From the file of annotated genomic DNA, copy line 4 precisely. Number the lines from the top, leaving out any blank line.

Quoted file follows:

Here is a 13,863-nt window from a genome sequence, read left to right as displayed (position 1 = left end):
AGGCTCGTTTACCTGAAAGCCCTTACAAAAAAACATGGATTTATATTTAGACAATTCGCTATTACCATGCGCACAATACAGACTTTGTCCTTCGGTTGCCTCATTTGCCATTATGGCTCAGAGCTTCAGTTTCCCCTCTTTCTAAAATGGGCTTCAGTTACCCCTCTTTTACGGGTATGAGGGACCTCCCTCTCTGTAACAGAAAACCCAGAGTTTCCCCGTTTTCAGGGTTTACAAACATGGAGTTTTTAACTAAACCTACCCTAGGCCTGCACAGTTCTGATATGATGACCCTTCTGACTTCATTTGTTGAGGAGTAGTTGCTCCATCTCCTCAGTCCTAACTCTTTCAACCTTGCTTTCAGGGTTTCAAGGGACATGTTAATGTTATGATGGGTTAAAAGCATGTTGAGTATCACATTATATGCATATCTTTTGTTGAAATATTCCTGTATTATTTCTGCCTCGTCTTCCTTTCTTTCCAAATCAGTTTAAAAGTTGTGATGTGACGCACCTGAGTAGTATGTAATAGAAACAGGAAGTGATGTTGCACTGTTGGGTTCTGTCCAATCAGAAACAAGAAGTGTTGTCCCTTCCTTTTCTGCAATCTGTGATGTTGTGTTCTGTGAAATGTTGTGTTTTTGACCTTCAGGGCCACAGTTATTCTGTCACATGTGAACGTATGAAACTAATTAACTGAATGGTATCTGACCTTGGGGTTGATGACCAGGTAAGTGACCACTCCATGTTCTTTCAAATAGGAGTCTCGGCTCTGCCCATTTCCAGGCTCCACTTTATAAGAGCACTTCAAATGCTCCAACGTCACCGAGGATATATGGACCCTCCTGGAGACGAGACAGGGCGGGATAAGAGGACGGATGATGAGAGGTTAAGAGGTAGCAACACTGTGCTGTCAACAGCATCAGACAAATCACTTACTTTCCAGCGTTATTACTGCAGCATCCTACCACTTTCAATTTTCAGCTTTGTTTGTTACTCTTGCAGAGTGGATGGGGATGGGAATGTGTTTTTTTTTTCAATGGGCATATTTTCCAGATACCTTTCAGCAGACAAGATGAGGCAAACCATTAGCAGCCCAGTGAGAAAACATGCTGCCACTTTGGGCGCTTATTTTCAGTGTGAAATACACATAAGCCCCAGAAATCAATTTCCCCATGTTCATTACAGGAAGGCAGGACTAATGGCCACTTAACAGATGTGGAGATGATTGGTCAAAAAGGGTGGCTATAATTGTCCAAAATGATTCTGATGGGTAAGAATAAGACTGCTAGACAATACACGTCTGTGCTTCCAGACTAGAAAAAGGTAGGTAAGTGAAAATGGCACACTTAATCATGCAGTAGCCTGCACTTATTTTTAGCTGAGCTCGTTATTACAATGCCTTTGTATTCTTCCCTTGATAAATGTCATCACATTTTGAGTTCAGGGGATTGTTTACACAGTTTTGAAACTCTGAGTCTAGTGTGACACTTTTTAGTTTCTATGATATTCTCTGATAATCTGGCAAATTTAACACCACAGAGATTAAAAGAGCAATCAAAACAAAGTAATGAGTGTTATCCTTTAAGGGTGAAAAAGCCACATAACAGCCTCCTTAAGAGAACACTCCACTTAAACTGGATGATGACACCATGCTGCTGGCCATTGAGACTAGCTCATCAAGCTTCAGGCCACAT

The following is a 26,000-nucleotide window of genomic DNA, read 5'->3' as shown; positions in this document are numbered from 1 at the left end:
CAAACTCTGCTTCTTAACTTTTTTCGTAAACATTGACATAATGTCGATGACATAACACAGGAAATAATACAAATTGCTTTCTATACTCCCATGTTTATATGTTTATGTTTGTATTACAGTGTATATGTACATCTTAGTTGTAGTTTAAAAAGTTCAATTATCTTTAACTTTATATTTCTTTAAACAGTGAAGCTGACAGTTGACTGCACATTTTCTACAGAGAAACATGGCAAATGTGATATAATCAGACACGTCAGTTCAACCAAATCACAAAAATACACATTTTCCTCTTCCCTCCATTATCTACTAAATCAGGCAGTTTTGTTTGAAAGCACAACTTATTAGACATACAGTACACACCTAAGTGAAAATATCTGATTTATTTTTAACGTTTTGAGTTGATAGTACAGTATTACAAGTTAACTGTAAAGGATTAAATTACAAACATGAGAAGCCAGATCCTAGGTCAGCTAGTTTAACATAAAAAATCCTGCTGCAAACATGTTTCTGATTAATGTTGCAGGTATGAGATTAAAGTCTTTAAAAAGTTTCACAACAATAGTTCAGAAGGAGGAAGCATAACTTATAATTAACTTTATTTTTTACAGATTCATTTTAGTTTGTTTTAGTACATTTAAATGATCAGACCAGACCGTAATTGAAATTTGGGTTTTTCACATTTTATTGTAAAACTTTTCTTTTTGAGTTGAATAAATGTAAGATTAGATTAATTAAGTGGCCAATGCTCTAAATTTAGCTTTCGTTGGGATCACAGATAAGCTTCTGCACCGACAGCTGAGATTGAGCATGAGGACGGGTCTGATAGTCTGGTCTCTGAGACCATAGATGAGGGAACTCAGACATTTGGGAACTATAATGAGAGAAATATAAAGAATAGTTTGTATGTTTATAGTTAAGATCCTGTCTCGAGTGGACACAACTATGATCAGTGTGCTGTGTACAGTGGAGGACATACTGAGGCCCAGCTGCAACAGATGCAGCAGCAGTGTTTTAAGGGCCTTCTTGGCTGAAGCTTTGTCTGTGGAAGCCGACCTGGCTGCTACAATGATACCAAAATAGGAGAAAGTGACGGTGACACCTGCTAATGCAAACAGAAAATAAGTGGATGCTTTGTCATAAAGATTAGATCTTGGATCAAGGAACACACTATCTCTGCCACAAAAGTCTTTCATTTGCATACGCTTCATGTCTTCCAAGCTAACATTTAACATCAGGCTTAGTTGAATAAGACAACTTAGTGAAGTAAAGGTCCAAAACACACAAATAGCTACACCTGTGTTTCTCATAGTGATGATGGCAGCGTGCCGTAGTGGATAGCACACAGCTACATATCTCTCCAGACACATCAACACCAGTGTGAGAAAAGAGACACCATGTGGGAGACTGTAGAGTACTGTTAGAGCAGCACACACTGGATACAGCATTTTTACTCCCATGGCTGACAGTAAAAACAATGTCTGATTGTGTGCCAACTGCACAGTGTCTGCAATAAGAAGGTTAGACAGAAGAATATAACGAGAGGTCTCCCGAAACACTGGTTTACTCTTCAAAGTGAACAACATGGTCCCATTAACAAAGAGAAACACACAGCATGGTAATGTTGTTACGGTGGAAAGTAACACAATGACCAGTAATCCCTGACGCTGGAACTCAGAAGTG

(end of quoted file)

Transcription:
CAAACTCTGCTTCTTAACTTTTTTCGTAAACATTGACATAATGTCGATGACATAACACAGGAAATAATACAAATTGCTTTCTATACTCCCATGTTTATATGTTTATGTTTGTATTACAGTGTATATGTACATCTTAGTTGTAGTTTAAAAAGTTCAATTATCTTTAACTTTATATTTCTTTAAACAGTGAAGCTGACAGTTGACTGCACATTTTCTACAGAGAAACATGGCAAATGTGATATAATCAGACACGTCAGTTCAACCAAATCACAAAAATACACATTTTCCTCTTCCCTCCATTATCTACTAAATCAGGCAGTTTTGTTTGAAAGCACAACTTATTAGACATACAGTACACACCTAAGTGAAAATATCTGATTTATTTTTAACGTTTTGAGTTGATAGTACAGTATTACAAGTTAACTGTAAAGGATTAAATTACAAACATGAGAAGCCAGATCCTAGGTCAGCTAGTTTAACATAAAAAATCCTGCTGCAAACATGTTTCTGATTAATGTTGCAGGTATGAGATTAAAGTCTTTAAAAAGTTTCACAACAATAGTTCAGAAGGAGGAAGCATAACTTATAATTAACTTTATTTTTTACAGATTCATTTTAGTTTGTTTTAGTACATTTAAATGATCAGACCAGACCGTAATTGAAATTTGGGTTTTTCACATTTTATTGTAAAACTTTTCTTTTTGAGTTGAATAAATGTAAGATTAGATTAATTAAGTGGCCAATGCTCTAAATTTAGCTTTCGTTGGGATCACAGATAAGCTTCTGCACCGACAGCTGAGATTGAGCATGAGGACGGGTCTGATAGTCTGGTCTCTGAGACCATAGATGAGGGAACTCAGACATTTGGGAACTATAATGAGAGAAATATAAAGAATAGTTTGTATGTTTATAGTTAAGATCCTGTCTCGAGTGGACACAACTATGATCAGTGTGCTGTGTACAGTGGAGGACATACTGAGGCCCAGCTGCAACAGATGCAGCAGCAGTGTTTTAAGGGCCTTCTTGGCTGAAGCTTTGTCTGTGGAAGCCGACCTGGCTGCTACAATGATACCAAAATAGGAGAAAGTGACGGTGACACCTGCTAATGCAAACAGAAAATAAGTGGATGCTTTGTCATAAAGATTAGATCTTGGATCAAGGAACACACTATCTCTGCCACAAAAGTCTTTCATTTGCATACGCTTCATGTCTTCCAAGCTAACATTTAACATCAGGCTTAGTTGAATAAGACAACTTAGTGAAGTAAAGGTCCAAAACACACAAATAGCTACACCTGTGTTTCTCATAGTGATGATGGCAGCGTGCCGTAGTGGATAGCACACAGCTACATATCTCTCCAGACACATCAACACCAGTGTGAGAAAAGAGACACCATGTGGGAGACTGTAGAGTACTGTTAGAGCAGCACACACTGGATACAGCATTTTTACTCCCATGGCTGACAGTAAAAACAATGTCTGATTGTGTGCCAACTGCACAGTGTCTGCAATAAGAAGGTTAGACAGAAGAATATAACGAGAGGTCTCCCGAAACACTGGTTTACTCTTCAAAGTGAACAACATGGTCCCATTAACAAAGAGAAACACACAGCATGGTAATGTTGTTACGGTGGAAAGTAACACAATGACCAGTAATCCCTGACGCTGGAACTCAGAAGTG